1 Answer | Add Yours
Given that Coleridge was, with Wordsworth, the actual definer of Romantic poetry (in Preface to Lyrical Ballads), with such utterances as “powerful emotion recollected in tranquility”, it comes as no surprise that virtually any of his poems you choose (to say nothing of his “Biographia Literaria” and “Lectures on Shakespeare”) will reflect Romantic notions. “Eve follows eve, /dear tranquil time, when the sweet sense of Home/Is sweetest!” (from “To William Wordsworth”) gives the deep-rooted sense of calm in tranquility, for example. His homage to Nature, to natural things, is expressed in such poems as “Thou Wind, that rav’st without,/ Bare crag, or mountain tairn, or blasted tree,/Or pine grove…” (from “Dejection An Ode”). (In fact, “mountain’s crags” are favorite images of Coleridge). The harkening back to chivralic times, a common feature of Romantic poetry, is seen in “Christabel”: “That I repent of me the day/When I spake words of fierce disdain/To Roland de Vaux of Tyremaine!” The Romantic view of storms is seen in his most famous poem, “The Rime of the Ancient Mariner” ("And now the storm-blast came, and he/Was tyrannous and strong”. Everything about Coleridge’s approach to poetry gave witness to the basic principles of Romantic poetry as outlined in the Preface.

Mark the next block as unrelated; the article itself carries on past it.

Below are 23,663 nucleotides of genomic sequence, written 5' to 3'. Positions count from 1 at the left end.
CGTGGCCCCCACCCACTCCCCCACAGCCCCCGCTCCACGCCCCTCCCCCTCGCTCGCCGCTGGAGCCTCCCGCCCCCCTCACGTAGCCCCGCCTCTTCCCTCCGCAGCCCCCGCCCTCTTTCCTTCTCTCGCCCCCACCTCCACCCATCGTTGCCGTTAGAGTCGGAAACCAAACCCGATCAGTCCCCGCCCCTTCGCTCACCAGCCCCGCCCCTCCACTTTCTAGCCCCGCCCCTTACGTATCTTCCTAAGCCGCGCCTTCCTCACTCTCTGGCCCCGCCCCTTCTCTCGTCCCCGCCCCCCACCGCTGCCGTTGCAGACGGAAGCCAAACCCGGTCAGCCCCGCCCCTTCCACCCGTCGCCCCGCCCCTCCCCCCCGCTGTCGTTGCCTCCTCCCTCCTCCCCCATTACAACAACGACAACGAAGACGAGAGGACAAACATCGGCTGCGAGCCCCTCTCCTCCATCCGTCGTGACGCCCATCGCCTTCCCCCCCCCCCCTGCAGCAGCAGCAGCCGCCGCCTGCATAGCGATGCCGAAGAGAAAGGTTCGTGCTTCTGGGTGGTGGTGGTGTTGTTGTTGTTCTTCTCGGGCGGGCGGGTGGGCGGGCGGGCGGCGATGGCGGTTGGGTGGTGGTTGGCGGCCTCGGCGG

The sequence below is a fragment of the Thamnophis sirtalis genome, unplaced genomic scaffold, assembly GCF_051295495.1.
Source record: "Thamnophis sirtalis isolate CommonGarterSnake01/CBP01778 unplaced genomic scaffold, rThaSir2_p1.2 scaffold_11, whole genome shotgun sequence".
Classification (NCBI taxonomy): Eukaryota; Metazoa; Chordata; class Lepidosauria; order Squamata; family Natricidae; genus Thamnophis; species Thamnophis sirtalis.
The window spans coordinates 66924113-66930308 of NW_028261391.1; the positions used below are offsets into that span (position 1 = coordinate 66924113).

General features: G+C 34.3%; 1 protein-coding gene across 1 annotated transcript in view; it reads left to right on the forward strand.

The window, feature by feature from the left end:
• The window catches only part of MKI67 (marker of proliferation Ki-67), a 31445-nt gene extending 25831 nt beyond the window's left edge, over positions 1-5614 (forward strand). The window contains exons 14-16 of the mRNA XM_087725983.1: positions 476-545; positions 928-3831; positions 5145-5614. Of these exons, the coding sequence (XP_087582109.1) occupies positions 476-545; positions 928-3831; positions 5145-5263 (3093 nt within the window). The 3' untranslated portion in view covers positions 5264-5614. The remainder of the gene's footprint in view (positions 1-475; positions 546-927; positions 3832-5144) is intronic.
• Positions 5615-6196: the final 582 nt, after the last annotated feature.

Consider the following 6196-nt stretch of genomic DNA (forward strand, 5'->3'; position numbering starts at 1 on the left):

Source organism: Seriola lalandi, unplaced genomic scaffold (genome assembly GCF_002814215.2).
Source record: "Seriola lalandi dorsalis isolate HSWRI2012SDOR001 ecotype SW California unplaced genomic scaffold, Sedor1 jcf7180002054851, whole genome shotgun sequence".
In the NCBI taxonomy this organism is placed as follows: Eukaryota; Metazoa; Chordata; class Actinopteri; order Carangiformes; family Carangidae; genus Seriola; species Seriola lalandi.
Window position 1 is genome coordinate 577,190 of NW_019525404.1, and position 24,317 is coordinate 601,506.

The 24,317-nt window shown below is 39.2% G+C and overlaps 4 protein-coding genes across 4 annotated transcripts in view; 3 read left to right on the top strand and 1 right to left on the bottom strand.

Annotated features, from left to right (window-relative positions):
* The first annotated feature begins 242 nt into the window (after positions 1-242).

We’ve answered 319,203 questions. We can answer yours, too.Ask a question